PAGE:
Breast cancer is the most common malignant cancer diagnosed in women worldwide each year. Triple-negative breast cancers (TNBC), defined by the lack of expression of estrogen receptor (ER), progesterone receptor (PR) and human epidermal growth factor receptor 2 (HER2), account for approximately 15% of breast cancers. Moreover, TNBC is usually more aggressive and metastatic with a worse prognosis. Bitter melon (Momordica charantia) is well known as a dietary supplement. Recently, we have shown an anti-cancer activity of bitter melon extract (BME) in breast cancer mouse models, although the mechanism is poorly understood. Furthermore, we became interested to understand the role of BME on cholesterol and lipid metabolism in TNBC. Our mass spectrometry data suggested that stored as a cholesteryl esters (CE) in Lipid droplets (LD) were much lower in BME treated TNBC cells. We found that not only CE but also LD was reduced in BME treated TNBC cells. The acyl-CoA:cholesterol acyl transferase-1 (ACAT-1) catalyzes the formation of CE from free cholesterols together with long-chain fatty acyl coenzyme A. Therefore, inhibition of ACAT-1 resulted in downregulation of CE, and upregulation free cholesterols. The attenuated CE is known to reduce cancer proliferation. Subsequent study demonstrated that BME treatment highly inhibited ACAT-1 in TNBC cells. The upregulated free cholesterol negatively regulates sterol regulatory element-binding proteins (SREBPs), which regulates lipogenesis protein such as fatty acid synthase (FASN) associated with cancer cell proliferation. We also observed that SREBP-1 and -2 were barely detectable, and FASN and low-density lipoprotein receptor (LDLR) were reduced in BME treated TNBC cells as compared to control cells. To our knowledge, this is the first report demonstrating that BME suppresses TNBC cell growth through ACAT-1 inhibition. BME supplement may potentially be an additional regimen in human breast cancer treatment.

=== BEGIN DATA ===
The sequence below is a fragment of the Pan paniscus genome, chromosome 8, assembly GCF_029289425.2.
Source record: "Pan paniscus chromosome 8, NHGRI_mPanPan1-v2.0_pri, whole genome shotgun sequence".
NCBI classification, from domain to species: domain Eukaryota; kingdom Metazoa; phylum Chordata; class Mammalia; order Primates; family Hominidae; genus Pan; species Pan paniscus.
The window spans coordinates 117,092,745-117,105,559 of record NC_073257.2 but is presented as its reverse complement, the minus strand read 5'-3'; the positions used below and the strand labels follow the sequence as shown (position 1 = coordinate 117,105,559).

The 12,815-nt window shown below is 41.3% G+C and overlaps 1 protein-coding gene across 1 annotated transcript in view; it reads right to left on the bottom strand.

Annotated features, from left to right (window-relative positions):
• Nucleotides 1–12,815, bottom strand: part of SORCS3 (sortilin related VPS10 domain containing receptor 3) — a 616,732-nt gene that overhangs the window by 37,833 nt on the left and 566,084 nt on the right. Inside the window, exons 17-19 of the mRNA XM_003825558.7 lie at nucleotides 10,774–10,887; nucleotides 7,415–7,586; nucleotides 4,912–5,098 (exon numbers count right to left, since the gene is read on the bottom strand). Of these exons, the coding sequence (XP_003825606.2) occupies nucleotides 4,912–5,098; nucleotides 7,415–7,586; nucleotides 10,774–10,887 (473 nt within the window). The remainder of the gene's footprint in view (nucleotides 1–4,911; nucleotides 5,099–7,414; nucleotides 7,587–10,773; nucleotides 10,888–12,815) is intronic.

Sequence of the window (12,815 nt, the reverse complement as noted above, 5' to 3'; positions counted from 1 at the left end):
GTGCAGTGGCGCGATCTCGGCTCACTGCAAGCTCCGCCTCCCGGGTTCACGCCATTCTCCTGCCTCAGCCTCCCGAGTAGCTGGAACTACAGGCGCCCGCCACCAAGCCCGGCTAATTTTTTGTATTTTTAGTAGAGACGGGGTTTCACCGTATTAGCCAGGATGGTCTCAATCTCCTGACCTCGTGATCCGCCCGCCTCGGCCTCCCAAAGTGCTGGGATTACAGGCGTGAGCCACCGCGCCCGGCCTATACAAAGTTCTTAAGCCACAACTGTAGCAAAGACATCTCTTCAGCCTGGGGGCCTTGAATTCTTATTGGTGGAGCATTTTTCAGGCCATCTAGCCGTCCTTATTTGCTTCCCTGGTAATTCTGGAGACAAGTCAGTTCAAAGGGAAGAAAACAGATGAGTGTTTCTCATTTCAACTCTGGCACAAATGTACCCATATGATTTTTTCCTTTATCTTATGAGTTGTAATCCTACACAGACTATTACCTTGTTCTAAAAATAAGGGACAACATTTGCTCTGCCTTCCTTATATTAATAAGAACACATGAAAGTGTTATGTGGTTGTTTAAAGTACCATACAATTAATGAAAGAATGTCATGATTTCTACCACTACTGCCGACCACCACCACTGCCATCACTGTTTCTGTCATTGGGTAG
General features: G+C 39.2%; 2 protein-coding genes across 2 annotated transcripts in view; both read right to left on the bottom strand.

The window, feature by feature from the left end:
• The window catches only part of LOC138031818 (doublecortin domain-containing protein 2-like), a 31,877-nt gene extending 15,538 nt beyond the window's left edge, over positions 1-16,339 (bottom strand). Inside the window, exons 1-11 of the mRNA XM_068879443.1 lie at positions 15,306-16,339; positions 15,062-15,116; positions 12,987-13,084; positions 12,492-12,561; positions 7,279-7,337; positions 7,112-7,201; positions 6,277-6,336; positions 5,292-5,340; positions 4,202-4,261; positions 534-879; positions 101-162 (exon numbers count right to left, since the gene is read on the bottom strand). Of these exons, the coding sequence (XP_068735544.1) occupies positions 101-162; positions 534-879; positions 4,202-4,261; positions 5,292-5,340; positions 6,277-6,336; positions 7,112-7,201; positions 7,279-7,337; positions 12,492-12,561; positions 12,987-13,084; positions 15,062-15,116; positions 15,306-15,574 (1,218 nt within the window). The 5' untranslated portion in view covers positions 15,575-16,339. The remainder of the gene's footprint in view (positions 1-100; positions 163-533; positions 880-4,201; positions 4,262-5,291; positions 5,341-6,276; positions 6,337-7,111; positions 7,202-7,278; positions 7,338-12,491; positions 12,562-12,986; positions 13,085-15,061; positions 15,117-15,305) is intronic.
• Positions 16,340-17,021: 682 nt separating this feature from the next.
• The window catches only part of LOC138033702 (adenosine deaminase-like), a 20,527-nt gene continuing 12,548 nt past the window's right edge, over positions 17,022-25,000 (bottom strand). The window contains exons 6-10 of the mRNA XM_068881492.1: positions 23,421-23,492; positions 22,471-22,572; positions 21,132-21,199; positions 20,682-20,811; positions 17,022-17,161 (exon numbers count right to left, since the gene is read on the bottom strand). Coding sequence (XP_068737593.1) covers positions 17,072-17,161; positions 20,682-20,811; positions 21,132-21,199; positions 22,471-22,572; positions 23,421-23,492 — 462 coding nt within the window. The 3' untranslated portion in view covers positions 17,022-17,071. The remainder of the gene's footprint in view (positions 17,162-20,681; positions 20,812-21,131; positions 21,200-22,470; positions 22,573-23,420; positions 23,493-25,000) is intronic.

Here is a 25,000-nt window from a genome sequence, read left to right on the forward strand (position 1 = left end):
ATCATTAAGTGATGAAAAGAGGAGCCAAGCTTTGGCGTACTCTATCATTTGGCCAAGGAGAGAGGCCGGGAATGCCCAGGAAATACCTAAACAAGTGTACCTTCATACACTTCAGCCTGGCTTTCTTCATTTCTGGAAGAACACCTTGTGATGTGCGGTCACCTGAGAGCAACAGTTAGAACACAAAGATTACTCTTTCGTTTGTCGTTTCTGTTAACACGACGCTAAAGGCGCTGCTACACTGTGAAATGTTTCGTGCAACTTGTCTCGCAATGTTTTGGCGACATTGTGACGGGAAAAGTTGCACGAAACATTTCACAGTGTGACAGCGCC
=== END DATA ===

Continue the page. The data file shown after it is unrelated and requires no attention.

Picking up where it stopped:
Citation Format: So Hee Shim, Robert Steele, Ratna Ray. Bitter melon extract suppresses triple-negative breast cancer growth by inhibiting ACAT1 [abstract]. In: Proceedings of the American Association for Cancer Research Annual Meeting 2018; 2018 Apr 14-18; Chicago, IL. Philadelphia (PA): AACR; Cancer Res 2018;78(13 Suppl):Abstract nr 3532.